Garment, outfit, grooming, sartorial, casuals, formals, traditional, ethnic, spun, satin, embroidered, denim, corduroy, twill, crepe.

1.Complete the following table.

Figure of SpeechLine


Figure of SpeechLine
Simile“Blue as the wing of a halcyon wild,”
ImageryLike the plumes of a peacock, purple and green,
Metaphor“Weavers, weaving at break of day,”
Alliteration“Why do you weave a garment so gay?……”

2.The rhyme scheme in the first stanza is ‘aabb’. Find rhyme schemes in the second and third stanzas.


StanzaRhyme Scheme

1.The poet has asked a question at the beginning of every stanza. Explain the effect it creates on the reader.


The questions at the beginning of each stanza are used by the poet to stir a sense of inquiry and wonderment in the reader’s mind. It gets the reader curious to know about the nature of the garment woven by the weaver and the reason behind weaving that garment at that particular time. The lines used to raise those questions also serve the purpose of adding the effect of alliteration as a figure of speech.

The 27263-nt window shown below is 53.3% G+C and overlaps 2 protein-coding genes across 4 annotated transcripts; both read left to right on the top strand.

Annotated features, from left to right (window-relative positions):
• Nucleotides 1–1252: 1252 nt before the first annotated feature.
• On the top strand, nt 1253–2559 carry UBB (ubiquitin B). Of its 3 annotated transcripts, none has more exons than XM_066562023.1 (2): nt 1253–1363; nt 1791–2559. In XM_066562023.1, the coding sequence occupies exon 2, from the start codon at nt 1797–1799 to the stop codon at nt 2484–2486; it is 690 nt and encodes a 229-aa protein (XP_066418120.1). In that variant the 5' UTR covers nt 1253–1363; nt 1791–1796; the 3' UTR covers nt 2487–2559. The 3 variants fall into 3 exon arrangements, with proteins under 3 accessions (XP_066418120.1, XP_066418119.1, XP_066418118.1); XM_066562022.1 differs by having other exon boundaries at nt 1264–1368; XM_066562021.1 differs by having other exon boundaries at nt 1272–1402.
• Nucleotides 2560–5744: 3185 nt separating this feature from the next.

2.Write an appreciation of the poem ‘Indian Weavers’ by Sarojini Naidu. 

  1. About the poem/poet and the title
  2. The theme
  3. Poetic style
  4. The language/poetic devices used in the poem
  5. Special features
  6. Message, values, morals in the poem
  7. Your opinion about the poem


Appreciation of the poem ‘Indian Weavers’

‘Indian Weavers’ is a poem by the renowned poet, Sarojini Naidu.

The poem has been taken from the poet’s first volume poetry ‘The Golden Threshold’, published in 1905. It consists of three stanzas, or quatrains, with two rhyming couplets each. This poem is a metaphor for the three stages of human life – birth, youth and death. The poet depicts Indian weavers, who weave tirelessly at different times, while simultaneously describing the three stages of human life, from birth to death, just as the weavers weave from dawn tonight. The poet chooses three different time settings – the weavers weave the new-born baby’s garments in the early morning, the queen’s marriage-veils in the evening and the dead man’s shroud at midnight.